We have graciously entered the… vasilopita season. Our customs and traditions require that we cut the New Year cake on the morning of the first day of the year.

But let’s be honest; we already know that we will continue to enjoy our vasilopita (even if we publicly claim the opposite) up until February, during office, club or other organised events.

Vasilopita is believed to date back to the ancient Kronia festival (or the Roman festival of Saturnalia that followed), which was a celebration in honour of the god Cronus (Kronos), as its name would suggest. This version of the custom was then adopted by the Franks, who added the tradition of placing a coin within the pie, naming the lucky person who found it as the king of the evening.

It is also believed that vasilopita derived from the custom of celebrating the bread that ancient Greeks gifted to the goddesses during the big rural festivals of Thalysia and Thesmophoria.

Of course, things are very different based on the orthodox Christian tradition, which says that the origin of vasilopita is Caesarea of Cappadocia. At the time when Saint Basil the Great was Bishop, the Prefect of Cappadocia attempted to take over the town and loot it. Basil the Great then called on the rich to gather their jewellery and coins to hand over as ransom. The town miraculously managed to escape disaster and Basil the Great wanted to return the valuables. However, as he did not know who the owners were, he asked for small bread loafs to be baked and he placed the coins or jewellery within and shared them out to the inhabitants during the following Church service. And thus, the slicing of the vasilopita was established on Saint Basil the Great’s Name Day.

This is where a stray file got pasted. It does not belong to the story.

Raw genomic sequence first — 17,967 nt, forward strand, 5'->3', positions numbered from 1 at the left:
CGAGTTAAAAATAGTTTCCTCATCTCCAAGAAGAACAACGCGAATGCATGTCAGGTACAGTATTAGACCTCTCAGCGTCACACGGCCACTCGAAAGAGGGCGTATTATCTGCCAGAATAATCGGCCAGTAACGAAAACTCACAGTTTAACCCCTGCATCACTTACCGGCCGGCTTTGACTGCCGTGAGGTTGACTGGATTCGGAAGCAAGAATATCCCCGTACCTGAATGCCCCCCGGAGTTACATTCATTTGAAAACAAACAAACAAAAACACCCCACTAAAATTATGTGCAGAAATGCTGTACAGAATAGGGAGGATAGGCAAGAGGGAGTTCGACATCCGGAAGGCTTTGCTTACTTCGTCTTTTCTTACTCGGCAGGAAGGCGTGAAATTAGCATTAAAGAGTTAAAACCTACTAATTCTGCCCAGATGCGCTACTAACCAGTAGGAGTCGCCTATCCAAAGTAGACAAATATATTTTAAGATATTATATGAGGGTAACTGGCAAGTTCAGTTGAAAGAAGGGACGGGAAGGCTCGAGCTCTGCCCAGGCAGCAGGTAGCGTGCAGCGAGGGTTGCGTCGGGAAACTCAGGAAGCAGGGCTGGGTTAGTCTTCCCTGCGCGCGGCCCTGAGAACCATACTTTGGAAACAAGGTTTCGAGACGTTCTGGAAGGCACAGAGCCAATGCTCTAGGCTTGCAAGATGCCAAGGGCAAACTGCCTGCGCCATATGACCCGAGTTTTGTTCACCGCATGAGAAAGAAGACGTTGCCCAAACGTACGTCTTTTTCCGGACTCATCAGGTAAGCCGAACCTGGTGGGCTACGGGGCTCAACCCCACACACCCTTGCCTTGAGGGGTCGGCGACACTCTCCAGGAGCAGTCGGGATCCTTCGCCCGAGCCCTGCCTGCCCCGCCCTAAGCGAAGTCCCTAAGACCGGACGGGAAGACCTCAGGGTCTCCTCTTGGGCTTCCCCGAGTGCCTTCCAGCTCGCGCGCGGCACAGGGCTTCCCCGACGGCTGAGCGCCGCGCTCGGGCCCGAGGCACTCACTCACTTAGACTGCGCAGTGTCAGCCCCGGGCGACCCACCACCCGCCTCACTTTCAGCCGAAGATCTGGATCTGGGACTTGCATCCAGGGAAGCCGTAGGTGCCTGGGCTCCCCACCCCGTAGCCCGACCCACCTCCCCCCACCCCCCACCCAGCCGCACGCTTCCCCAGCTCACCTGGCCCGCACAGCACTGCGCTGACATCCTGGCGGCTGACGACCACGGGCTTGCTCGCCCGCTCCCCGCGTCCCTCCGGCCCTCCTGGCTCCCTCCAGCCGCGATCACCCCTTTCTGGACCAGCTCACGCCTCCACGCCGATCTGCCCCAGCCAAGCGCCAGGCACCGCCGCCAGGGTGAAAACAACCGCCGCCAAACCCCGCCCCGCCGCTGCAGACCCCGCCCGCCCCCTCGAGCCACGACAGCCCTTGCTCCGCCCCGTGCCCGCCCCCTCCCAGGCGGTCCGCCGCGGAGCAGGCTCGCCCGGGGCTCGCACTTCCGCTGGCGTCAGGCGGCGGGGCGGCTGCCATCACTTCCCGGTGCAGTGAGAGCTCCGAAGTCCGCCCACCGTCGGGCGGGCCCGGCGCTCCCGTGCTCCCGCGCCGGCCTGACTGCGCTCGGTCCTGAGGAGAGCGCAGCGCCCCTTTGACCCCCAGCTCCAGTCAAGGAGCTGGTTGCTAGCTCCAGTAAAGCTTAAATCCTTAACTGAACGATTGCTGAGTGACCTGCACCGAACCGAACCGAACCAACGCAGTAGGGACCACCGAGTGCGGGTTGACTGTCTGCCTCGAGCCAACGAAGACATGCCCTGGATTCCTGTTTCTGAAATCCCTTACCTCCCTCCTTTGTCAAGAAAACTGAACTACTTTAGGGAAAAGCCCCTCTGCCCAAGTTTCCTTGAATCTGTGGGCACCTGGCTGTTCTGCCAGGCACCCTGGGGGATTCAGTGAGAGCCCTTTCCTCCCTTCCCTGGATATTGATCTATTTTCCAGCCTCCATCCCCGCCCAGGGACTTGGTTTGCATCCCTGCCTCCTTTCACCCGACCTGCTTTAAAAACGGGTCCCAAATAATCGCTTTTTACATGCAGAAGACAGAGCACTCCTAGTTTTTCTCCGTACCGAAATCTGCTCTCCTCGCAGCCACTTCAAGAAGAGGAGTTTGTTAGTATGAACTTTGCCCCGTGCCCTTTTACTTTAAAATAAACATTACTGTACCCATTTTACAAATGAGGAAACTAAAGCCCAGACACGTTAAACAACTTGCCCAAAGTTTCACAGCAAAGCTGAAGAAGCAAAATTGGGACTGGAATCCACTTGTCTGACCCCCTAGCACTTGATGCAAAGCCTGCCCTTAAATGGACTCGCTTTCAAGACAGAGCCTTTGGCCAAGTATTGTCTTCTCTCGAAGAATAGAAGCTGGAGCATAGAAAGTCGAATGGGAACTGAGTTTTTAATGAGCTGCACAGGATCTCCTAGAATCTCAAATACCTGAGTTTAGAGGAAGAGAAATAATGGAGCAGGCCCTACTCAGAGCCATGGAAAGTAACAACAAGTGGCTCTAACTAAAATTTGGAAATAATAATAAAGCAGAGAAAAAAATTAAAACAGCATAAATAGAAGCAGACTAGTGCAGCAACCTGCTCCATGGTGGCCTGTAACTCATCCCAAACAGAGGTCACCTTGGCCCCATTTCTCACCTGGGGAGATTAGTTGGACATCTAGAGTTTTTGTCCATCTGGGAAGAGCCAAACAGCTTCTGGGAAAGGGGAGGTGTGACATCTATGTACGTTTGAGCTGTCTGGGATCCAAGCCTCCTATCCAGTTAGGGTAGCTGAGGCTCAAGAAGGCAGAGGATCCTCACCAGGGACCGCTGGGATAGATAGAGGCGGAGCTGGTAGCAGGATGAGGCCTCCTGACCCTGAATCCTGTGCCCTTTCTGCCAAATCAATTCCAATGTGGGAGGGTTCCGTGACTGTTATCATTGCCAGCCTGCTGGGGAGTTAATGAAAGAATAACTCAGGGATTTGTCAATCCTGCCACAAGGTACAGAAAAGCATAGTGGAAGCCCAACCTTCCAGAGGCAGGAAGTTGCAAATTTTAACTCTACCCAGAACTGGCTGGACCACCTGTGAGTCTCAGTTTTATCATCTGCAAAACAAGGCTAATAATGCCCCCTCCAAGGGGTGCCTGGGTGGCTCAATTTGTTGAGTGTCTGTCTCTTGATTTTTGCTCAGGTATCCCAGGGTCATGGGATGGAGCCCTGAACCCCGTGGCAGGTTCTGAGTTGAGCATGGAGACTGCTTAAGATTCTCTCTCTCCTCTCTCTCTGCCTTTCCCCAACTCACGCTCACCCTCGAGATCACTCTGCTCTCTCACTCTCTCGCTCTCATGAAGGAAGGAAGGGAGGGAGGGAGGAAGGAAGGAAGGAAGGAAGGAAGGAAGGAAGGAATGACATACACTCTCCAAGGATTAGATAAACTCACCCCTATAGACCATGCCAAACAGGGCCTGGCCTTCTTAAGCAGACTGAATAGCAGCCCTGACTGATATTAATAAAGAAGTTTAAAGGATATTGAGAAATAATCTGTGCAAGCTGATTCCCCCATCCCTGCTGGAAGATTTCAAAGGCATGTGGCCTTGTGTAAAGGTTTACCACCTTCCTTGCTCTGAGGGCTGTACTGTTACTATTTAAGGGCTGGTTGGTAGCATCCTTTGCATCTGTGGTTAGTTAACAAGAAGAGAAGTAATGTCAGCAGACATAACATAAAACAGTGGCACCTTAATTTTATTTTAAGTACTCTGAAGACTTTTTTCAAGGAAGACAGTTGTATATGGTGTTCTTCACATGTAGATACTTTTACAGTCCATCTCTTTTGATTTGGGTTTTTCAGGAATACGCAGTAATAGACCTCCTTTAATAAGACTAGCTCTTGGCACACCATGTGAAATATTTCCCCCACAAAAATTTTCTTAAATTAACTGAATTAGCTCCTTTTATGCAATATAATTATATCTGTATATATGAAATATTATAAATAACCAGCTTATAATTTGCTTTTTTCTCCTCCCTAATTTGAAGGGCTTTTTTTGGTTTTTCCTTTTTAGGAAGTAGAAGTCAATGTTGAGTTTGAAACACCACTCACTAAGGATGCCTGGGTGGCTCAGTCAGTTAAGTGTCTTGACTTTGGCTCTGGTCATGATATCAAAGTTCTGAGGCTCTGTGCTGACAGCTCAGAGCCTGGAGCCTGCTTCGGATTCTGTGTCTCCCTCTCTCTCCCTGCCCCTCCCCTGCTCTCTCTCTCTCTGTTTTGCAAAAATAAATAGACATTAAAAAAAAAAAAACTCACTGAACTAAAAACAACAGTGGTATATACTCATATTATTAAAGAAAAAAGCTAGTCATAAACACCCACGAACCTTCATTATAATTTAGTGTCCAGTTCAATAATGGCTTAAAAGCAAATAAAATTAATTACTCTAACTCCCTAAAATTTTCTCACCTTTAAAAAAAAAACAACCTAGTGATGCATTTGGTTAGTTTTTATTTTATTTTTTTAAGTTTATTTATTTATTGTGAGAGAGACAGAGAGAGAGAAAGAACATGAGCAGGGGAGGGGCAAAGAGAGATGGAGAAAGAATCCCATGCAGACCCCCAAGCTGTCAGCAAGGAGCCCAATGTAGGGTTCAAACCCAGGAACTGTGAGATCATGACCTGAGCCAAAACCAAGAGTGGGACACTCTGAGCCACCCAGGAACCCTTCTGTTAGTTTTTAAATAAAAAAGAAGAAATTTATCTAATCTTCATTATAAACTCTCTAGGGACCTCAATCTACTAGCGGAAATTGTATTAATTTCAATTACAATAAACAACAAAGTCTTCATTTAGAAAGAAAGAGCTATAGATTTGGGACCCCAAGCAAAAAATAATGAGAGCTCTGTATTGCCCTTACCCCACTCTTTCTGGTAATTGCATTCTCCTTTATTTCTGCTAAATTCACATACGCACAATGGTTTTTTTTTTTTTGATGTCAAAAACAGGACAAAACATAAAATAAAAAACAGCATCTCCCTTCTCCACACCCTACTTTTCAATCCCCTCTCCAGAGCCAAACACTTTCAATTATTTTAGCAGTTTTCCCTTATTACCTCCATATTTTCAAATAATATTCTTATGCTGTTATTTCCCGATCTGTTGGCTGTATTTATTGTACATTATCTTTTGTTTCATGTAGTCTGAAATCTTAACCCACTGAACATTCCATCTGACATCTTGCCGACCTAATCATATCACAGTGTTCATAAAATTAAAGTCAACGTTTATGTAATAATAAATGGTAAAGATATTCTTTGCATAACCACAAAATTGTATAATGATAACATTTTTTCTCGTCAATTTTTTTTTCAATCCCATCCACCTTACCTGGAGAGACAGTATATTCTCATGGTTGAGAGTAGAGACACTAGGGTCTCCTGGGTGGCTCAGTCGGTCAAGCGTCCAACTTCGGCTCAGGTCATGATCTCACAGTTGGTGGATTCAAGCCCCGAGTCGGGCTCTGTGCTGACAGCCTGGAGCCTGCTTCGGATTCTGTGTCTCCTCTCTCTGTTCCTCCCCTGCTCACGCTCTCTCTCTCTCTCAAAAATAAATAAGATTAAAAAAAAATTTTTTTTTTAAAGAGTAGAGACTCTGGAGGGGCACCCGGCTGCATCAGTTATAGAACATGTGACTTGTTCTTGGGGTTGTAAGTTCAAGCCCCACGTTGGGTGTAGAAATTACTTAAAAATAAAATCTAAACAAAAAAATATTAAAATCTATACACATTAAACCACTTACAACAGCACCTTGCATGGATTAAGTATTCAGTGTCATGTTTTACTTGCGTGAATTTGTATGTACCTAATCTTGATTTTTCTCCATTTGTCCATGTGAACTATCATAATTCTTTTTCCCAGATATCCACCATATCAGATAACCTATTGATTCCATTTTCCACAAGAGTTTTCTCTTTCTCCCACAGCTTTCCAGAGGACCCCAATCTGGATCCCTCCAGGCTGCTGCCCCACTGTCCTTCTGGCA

Just like the numerous versions of how the custom of vasilopita came about, there are also plenty of versions of how to make it. The “Smyrna” version usually prevails; a cake made with flour, eggs, sugar, milk, cognac and orange. In western Macedonia, vasilopita is often prepared in the form of a leek or cheese pie, while in other regions they make tsoureki. Usually the cake is decorated with the numbers of the new year, which can be written on with cake frosting/icing or flaked almonds.

The one thing that never changes is the ritual for slicing the vasilopita. The homeowner crosses it, slices it and shares it out to the family members, after first putting aside a slice for Jesus, Mother Mary, Saint Basil and perhaps family members living abroad. And every year, we congratulate the… usually constant winner of the coin and complain about our bad luck, just to see in a… good year.

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